10 Books to read this month- via BBC Books

Ten books to read in March! I’m a little sad to say that NONE of these made their way on my review pile this month :(. They all look so great. Have you read any of these?

Read voraciously.

Most beautiful library in every US state.

Click the link to see each of the most beautiful libraries through the United States.

Have you visited any of these?

Read voraciously.

Book Review: The Hundred Lies of Lizzie Lovett by Chelsea Sedoti

book-review
After that, I started to get fascinated by the whole situation, mostly because I noticed a bunch of weird stuff. Which was how I figured out Lizzie Lovett’s secret.
 The Hundred Lies of Lizzie Lovett by Chelsea Sedoti follows Hawthorn Creely, with all of her quirks and insecurities, as she delves deeply into uncovering the reason behind a local girl’s disappearance. Determined to leave no theory unexplored, Hawthorn takes to the woods where the disappearance occurred to satiate her need for answers.
Lizzie Lovett went into the woods and never came out. But I would. I would come back with all her secrets.
Lizzie Lovett appears to everyone, especially Hawthorn, as the eptiome of perfect highschool popularity- pretty, well-liked and stuck-up. She is the opposite of Hawthorn in every way. However, as the story progresses, Hawthorn learns this may not be quite true. A complicated love interest, developed as a result of her investigation, helps her see that.
Lizzie was… magnetic. But once you started talking to her, you realized there was no substance. She’s the kind of person who can be summed up in one sentence. You’re strange and complicated and sometimes really frustrating, but that’s what makes you interesting, Hawthorn. Doesn’t that mean something?

As the plot move along it becomes more about Hawthorn finding herself in the midst of finding answers to the disappearance of Lizzie Lovett. As she learns more about Lizzie’s life post-high school she quickly sees life doesn’t revolve around popularity and cliques. She learns that you are not defined by people but rather by yourself.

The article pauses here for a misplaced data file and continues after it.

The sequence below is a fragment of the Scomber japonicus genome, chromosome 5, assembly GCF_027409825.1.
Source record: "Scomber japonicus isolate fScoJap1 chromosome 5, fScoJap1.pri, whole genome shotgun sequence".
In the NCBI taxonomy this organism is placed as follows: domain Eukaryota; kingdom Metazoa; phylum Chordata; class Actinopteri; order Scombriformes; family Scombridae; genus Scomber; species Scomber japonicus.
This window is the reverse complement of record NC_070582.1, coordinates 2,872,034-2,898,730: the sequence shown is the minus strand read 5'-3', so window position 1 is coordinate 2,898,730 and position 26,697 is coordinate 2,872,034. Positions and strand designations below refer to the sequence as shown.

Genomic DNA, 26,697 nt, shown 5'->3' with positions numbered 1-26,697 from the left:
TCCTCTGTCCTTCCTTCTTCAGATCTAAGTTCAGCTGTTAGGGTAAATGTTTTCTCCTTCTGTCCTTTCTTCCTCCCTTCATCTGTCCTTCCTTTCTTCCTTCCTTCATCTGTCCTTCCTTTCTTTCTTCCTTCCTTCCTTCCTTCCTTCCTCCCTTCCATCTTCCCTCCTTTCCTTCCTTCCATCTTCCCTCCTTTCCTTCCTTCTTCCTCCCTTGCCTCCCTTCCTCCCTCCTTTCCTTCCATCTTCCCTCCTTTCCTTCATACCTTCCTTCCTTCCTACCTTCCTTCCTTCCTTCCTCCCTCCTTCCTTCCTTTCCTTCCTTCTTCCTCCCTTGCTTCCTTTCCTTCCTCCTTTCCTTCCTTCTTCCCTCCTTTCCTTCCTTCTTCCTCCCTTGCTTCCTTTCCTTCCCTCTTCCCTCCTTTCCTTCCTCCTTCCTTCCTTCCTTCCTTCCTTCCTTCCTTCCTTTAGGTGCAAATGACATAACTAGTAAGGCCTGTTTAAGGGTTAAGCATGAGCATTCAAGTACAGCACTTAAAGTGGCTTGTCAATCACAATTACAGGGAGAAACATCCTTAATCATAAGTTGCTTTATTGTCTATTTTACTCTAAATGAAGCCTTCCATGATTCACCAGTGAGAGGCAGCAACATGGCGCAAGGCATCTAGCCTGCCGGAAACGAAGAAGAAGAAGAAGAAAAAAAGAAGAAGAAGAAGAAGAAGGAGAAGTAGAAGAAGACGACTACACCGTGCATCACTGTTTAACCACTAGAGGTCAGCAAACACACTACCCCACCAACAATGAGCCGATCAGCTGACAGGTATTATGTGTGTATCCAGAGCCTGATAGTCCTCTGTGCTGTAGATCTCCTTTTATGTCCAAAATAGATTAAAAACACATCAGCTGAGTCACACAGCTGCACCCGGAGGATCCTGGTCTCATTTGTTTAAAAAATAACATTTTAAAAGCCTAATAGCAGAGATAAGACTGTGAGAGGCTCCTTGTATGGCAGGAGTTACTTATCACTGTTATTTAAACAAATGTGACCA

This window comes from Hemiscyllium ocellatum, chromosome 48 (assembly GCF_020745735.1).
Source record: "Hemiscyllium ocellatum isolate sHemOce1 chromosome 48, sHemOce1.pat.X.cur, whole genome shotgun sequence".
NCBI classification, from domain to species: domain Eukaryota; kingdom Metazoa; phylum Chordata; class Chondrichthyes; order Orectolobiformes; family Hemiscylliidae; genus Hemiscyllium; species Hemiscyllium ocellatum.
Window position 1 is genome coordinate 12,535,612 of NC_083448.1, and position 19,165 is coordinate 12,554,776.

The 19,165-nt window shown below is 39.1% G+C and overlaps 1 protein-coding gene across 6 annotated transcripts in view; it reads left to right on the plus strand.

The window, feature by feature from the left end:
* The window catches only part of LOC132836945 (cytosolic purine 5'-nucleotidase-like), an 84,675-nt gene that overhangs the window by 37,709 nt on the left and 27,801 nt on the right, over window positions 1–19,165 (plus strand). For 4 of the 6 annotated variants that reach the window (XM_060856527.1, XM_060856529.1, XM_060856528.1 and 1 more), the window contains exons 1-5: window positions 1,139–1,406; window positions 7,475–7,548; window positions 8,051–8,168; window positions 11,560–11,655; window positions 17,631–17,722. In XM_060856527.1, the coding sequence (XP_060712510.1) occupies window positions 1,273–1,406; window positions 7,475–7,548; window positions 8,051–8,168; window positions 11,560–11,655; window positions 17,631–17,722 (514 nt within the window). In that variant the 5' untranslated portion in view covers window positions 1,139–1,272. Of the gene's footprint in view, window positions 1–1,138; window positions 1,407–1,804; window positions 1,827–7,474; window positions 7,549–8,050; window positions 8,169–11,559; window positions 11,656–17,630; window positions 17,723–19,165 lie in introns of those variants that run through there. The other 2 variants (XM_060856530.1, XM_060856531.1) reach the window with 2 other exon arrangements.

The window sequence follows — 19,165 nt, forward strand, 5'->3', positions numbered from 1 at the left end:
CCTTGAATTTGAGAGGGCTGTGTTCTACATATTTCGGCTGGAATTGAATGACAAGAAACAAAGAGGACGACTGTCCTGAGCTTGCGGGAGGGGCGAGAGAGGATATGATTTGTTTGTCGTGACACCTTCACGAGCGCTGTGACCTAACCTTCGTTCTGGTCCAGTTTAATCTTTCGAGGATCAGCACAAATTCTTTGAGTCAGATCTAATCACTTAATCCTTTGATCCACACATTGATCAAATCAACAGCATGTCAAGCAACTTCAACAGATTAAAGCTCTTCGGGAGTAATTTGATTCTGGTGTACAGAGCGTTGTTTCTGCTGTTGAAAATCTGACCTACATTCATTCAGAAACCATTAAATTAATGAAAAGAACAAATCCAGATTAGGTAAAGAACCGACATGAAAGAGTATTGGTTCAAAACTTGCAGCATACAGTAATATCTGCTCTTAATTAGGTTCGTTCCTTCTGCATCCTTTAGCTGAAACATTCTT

I would never have the guts to walk away from everything and everyone I knew. I thought of Lizzie, of course. Like Sundog, she shed her old skin and became someone new, started over from scratch. I wished I had their courage.
Hawthorns theories about Lizzie take both sinister and fantastical turns satisfying her need for adventure and mystery. Eventually she comes to learn the truth and is left with the stark realization that things, and people, aren’t always what they seem.
There was no shapeshifting involved. Hers was a much simpler story than that. Afterward, everyone nodded and said of course, of course, as if they’d known what happened all along. But they didn’t. How could they have known? Their guesses were as good as mine.
Sedoti has crafted a solid coming-of-age tale that will be easily relatable to anyone who has ever felt to be a little outside of “normal”.
Read voraciously.
Intrigued? Buy the book here:
The Hundred Lies of Lizzie Lovett
by Sedoti, ChelseaHardcover
Powells.com
A review copy of this title was provided by Sourcebooks Fire via Netgalley.

Book Review: Nine Folds Make A Paper Swan by Ruth Gilligan

Of course, there is nothing remarkable about the process, this much at least she knows. Because we do it to ourselves all the time— turn our lives into a story— anything to try to keep the chaos of the self in check.

Three separate narratives presented with intricate detail and knitted together showcase the history of Jewish people in Ireland. One immigrant family from Lithuania struggles to find their place in Cork when they mistakenly disembarked their ship bound ultimately for New York. One young man, silenced in an attempt to protect his mother’s secret out of loyalty and love finds solace in the story of another. One young Irish woman living in London grapples with a decision that with change her life forever. Nine Fold Make A Paper Swan by Ruth Gilligan is a rich examination of humanity and the struggles we face that transcend generations.

“What about a man who courted his woman via pigeon mail, so he called the chef the night before their wedding to ask if he can cook the bird and serve it at the reception, to allow the guests to ingest the effort of their love? To tear the brown, gamey flesh and hook the wishbone with their little fingers and pull either side ’til it snaps?”

The story opens with Ruth, a child aboard a ship bound for New York where they are hoping to reunite with family and start anew. However, they make a misguided early departure from the ship and land in Cork, Ireland.